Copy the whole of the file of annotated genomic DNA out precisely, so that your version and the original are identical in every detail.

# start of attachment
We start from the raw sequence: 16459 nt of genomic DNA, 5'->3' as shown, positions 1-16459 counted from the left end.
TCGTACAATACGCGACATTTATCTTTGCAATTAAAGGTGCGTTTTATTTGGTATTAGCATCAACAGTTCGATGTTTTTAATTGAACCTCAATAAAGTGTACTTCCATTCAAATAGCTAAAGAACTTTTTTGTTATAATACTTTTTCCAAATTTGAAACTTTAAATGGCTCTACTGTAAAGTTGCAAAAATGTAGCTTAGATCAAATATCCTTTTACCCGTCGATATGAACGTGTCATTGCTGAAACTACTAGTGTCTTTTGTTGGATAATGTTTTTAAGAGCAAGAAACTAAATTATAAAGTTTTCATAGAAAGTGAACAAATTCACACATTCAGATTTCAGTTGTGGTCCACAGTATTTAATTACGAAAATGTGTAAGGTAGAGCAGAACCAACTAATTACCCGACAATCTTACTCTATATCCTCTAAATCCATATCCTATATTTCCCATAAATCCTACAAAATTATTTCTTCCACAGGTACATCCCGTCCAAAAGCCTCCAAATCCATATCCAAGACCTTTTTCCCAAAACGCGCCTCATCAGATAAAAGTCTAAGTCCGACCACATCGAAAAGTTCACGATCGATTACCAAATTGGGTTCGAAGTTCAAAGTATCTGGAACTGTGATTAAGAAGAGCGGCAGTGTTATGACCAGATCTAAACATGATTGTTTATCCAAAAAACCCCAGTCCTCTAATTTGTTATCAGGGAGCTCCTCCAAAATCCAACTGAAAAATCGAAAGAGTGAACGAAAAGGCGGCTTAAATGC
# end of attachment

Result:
We start from the raw sequence: 16459 nt of genomic DNA, 5'->3' as shown, positions 1-16459 counted from the left end.
TCGTACAATACGCGACATTTATCTTTGCAATTAAAGGTGCGTTTTATTTGGTATTAGCATCAACAGTTCGATGTTTTTAATTGAACCTCAATAAAGTGTACTTCCATTCAAATAGCTAAAGAACTTTTTTGTTATAATACTTTTTCCAAATTTGAAACTTTAAATGGCTCTACTGTAAAGTTGCAAAAATGTAGCTTAGATCAAATATCCTTTTACCCGTCGATATGAACGTGTCATTGCTGAAACTACTAGTGTCTTTTGTTGGATAATGTTTTTAAGAGCAAGAAACTAAATTATAAAGTTTTCATAGAAAGTGAACAAATTCACACATTCAGATTTCAGTTGTGGTCCACAGTATTTAATTACGAAAATGTGTAAGGTAGAGCAGAACCAACTAATTACCCGACAATCTTACTCTATATCCTCTAAATCCATATCCTATATTTCCCATAAATCCTACAAAATTATTTCTTCCACAGGTACATCCCGTCCAAAAGCCTCCAAATCCATATCCAAGACCTTTTTCCCAAAACGCGCCTCATCAGATAAAAGTCTAAGTCCGACCACATCGAAAAGTTCACGATCGATTACCAAATTGGGTTCGAAGTTCAAAGTATCTGGAACTGTGATTAAGAAGAGCGGCAGTGTTATGACCAGATCTAAACATGATTGTTTATCCAAAAAACCCCAGTCCTCTAATTTGTTATCAGGGAGCTCCTCCAAAATCCAACTGAAAAATCGAAAGAGTGAACGAAAAGGCGGCTTAAATGC